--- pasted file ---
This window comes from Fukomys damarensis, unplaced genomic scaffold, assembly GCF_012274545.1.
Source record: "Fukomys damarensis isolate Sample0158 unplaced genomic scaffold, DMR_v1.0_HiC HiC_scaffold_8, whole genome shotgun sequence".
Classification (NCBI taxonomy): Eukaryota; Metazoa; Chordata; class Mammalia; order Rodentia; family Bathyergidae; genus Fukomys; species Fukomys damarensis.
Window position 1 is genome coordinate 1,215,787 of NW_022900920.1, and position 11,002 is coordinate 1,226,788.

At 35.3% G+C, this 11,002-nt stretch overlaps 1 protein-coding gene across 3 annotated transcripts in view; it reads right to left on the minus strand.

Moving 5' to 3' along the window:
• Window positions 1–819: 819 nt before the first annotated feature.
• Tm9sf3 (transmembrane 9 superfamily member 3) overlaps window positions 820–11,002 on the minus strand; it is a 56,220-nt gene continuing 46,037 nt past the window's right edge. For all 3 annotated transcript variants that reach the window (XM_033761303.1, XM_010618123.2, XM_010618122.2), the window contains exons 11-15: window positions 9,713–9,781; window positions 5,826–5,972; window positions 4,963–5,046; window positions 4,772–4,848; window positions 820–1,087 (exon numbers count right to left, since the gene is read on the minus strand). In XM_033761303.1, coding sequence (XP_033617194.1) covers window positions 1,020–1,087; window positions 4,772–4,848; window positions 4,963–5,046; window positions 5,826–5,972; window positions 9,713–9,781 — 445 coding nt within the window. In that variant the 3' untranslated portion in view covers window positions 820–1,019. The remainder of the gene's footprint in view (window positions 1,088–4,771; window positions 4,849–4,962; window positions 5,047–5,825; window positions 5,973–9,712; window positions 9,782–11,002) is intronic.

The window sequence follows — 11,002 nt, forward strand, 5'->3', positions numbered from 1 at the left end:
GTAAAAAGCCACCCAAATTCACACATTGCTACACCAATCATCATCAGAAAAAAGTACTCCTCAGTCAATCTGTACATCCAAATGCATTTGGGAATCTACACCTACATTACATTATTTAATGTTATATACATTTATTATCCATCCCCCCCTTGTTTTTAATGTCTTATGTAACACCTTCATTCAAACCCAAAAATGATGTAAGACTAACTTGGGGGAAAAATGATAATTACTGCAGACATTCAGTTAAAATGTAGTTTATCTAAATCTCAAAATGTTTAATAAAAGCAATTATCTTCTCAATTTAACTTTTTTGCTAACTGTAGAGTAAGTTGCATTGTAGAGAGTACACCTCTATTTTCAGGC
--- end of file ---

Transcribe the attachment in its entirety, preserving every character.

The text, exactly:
This window comes from Fukomys damarensis, unplaced genomic scaffold, assembly GCF_012274545.1.
Source record: "Fukomys damarensis isolate Sample0158 unplaced genomic scaffold, DMR_v1.0_HiC HiC_scaffold_8, whole genome shotgun sequence".
Classification (NCBI taxonomy): Eukaryota; Metazoa; Chordata; class Mammalia; order Rodentia; family Bathyergidae; genus Fukomys; species Fukomys damarensis.
Window position 1 is genome coordinate 1,215,787 of NW_022900920.1, and position 11,002 is coordinate 1,226,788.

At 35.3% G+C, this 11,002-nt stretch overlaps 1 protein-coding gene across 3 annotated transcripts in view; it reads right to left on the minus strand.

Moving 5' to 3' along the window:
• Window positions 1–819: 819 nt before the first annotated feature.
• Tm9sf3 (transmembrane 9 superfamily member 3) overlaps window positions 820–11,002 on the minus strand; it is a 56,220-nt gene continuing 46,037 nt past the window's right edge. For all 3 annotated transcript variants that reach the window (XM_033761303.1, XM_010618123.2, XM_010618122.2), the window contains exons 11-15: window positions 9,713–9,781; window positions 5,826–5,972; window positions 4,963–5,046; window positions 4,772–4,848; window positions 820–1,087 (exon numbers count right to left, since the gene is read on the minus strand). In XM_033761303.1, coding sequence (XP_033617194.1) covers window positions 1,020–1,087; window positions 4,772–4,848; window positions 4,963–5,046; window positions 5,826–5,972; window positions 9,713–9,781 — 445 coding nt within the window. In that variant the 3' untranslated portion in view covers window positions 820–1,019. The remainder of the gene's footprint in view (window positions 1,088–4,771; window positions 4,849–4,962; window positions 5,047–5,825; window positions 5,973–9,712; window positions 9,782–11,002) is intronic.

The window sequence follows — 11,002 nt, forward strand, 5'->3', positions numbered from 1 at the left end:
GTAAAAAGCCACCCAAATTCACACATTGCTACACCAATCATCATCAGAAAAAAGTACTCCTCAGTCAATCTGTACATCCAAATGCATTTGGGAATCTACACCTACATTACATTATTTAATGTTATATACATTTATTATCCATCCCCCCCTTGTTTTTAATGTCTTATGTAACACCTTCATTCAAACCCAAAAATGATGTAAGACTAACTTGGGGGAAAAATGATAATTACTGCAGACATTCAGTTAAAATGTAGTTTATCTAAATCTCAAAATGTTTAATAAAAGCAATTATCTTCTCAATTTAACTTTTTTGCTAACTGTAGAGTAAGTTGCATTGTAGAGAGTACACCTCTATTTTCAGGC